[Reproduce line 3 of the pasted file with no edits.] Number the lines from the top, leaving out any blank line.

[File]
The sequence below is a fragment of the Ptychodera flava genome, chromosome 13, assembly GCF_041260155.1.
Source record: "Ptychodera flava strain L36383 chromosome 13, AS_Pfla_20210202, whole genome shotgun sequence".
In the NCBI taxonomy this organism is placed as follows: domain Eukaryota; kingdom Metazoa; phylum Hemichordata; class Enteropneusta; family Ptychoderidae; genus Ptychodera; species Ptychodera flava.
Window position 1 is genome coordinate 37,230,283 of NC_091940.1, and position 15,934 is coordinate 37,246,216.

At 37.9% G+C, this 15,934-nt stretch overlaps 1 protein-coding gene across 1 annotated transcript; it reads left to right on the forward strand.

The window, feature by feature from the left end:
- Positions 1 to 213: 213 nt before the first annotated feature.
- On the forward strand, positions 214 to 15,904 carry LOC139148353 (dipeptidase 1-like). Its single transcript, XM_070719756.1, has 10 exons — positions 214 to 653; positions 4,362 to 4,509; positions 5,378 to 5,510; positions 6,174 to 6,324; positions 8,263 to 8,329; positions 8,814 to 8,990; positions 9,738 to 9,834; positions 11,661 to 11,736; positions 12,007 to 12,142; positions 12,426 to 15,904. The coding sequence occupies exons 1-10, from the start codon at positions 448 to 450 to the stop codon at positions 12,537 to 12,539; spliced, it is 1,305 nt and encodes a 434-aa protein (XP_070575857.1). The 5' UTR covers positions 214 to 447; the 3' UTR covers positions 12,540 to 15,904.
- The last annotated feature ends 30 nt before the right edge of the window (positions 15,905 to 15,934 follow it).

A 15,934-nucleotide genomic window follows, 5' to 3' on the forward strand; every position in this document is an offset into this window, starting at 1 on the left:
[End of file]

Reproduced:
In the NCBI taxonomy this organism is placed as follows: domain Eukaryota; kingdom Metazoa; phylum Hemichordata; class Enteropneusta; family Ptychoderidae; genus Ptychodera; species Ptychodera flava.